So, I encourage you to see if you can take a day or even an evening each week to really focus on bonding with each other – making memories that will keep your children’s hearts full of your love.

A Simple Home (an exerpt from my 11/3/11 MOMentum talk)

The first round of suggestions is focused on helping you to simplify your life and your home.  Is there an area of your home that gives you heartburn when you look at it because it is cluttered and unorganized?  Are you feeling overwhelmed with too much on your schedule?

Let’s tackle our physical space first.  I admit that I have always had a hard time controlling paper clutter.  And while I would not consider myself a pack rat, I used to have a hard time getting rid of things I no longer needed – things like books, clothing, kitchen gadgets, etc.  I’d think – “oh, I might NEED that one day.  Or I might find a use for that some day.”  I’m much better now because of a book that really helped me in this area of de-cluttering and organizing.  The book title is Lighten Up by Michelle Passoff.  The Toledo library system has it.  The premise is that you should get rid of those things that are not helping you to achieve your current  goals.  She encourages the readers to analyze each room – are the things in this room the best place for them?  Are the things in your living space helping you to achieve your goals?  Are you using those things enough to warrant “premium space” in your living area or could those things be packed away and put out of sight until you need them?  Or better yet given or thrown away?

Her argument is along the lines of a place for everything and everything has its place but it goes even beyond that.  She wants you to really think about the “things” that are occupying your space.  She contends that once you have gotten rid of the things that are not helping you to achieve your goals that you will feel better and you will be more likely to work on the things that you want to work instead of being stuck and shuffling around irrelevant clutter.  For instance, I love reading.  If I had more money to spend I would most likely buy more books.  I have a lot of books.  When I was de-cluttering our living room, I had to make some decisions about the books on the living room book shelf.  I had to ask myself how often I was reading each particular book or magazine.  I was able to make those decisions and pack up the books that I knew I didn’t reach for very often.  Those boxes are clearly labeled and in the attic for whenever I do need to reference them.

I know that this is true for me – when my house is clean I just FEEL so good.  When it is messy and cluttered, it brings my mood down.   And if I need space to work on a project and I cannot find a clean spot to work on it, I get grumpy.  It is easier to be motivated to clean when you can focus on how good you feel when you have a clean home.  And it is easier to clean your home when there is less clutter to start with.  I know that when I decided that the living room was no longer going to be the toy room as well (meaning that the toys did not live in the living room, not that the kids couldn’t play with them in the living room) – it was so nice to be in the living room without piles of toys.  And now it only takes a few minutes to get the living room straightened up and ready for company.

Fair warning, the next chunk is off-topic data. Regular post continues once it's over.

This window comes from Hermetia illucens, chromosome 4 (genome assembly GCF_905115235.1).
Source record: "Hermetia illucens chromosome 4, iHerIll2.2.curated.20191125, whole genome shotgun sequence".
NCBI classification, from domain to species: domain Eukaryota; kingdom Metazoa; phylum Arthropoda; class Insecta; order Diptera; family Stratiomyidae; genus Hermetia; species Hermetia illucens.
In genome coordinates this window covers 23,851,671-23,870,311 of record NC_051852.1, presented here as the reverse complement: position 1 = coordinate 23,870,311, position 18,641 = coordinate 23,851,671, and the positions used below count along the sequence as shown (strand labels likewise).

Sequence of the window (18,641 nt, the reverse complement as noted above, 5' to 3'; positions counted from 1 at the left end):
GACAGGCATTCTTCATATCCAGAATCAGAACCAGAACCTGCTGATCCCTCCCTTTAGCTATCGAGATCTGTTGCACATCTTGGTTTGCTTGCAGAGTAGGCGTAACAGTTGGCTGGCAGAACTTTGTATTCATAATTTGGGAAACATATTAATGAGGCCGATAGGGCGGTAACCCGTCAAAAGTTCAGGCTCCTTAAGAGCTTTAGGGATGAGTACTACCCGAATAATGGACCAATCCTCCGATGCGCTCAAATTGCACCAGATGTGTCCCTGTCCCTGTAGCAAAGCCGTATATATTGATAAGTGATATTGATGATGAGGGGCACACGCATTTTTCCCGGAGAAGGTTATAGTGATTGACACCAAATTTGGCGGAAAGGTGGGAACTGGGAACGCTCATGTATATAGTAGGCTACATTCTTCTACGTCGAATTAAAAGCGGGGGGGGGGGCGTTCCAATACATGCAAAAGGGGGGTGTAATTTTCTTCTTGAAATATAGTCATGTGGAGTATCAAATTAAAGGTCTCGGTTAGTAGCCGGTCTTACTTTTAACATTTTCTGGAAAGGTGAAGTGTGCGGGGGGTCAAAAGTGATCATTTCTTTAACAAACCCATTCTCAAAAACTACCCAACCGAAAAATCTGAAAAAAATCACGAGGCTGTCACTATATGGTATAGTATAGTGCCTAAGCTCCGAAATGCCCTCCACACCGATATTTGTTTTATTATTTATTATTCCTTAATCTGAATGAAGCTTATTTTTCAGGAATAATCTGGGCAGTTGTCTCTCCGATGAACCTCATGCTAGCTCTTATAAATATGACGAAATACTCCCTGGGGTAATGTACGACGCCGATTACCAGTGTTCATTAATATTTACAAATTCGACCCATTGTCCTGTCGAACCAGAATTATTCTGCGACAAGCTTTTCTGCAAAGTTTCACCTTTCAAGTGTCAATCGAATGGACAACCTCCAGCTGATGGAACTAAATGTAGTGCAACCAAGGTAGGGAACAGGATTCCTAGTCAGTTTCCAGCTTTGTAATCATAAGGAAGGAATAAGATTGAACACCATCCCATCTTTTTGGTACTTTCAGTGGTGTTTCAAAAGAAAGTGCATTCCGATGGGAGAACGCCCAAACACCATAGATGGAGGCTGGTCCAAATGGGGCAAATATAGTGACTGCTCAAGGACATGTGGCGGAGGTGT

I’ve found the same principle to be true with my schedule.   If I am always running around doing stuff, I get worn out mentally and physically.  I am the type of person who likes to be involved – I realize now that it is a re-occurring theme in my life.  I got involved in a lot of groups and activities in high school and in college.  I guess I didn’t want to miss out on anything.  When I quit my full-time job to be a full-time stay-at-home mom, I felt like I had to take my children out to every single “fun” event around town – I didn’t want to miss out on anything.  After a while, I realized that I wasn’t having a good time and I wasn’t so sure that my very young children were enjoying the activities either.  I finally realized that some activities were better left for when they were older and could enjoy them more.  And I realized that they enjoyed being at home playing just as much as anything else – maybe even more so.  Of course, now that they are older they beg me for the zoo and the Imagination Station, etc.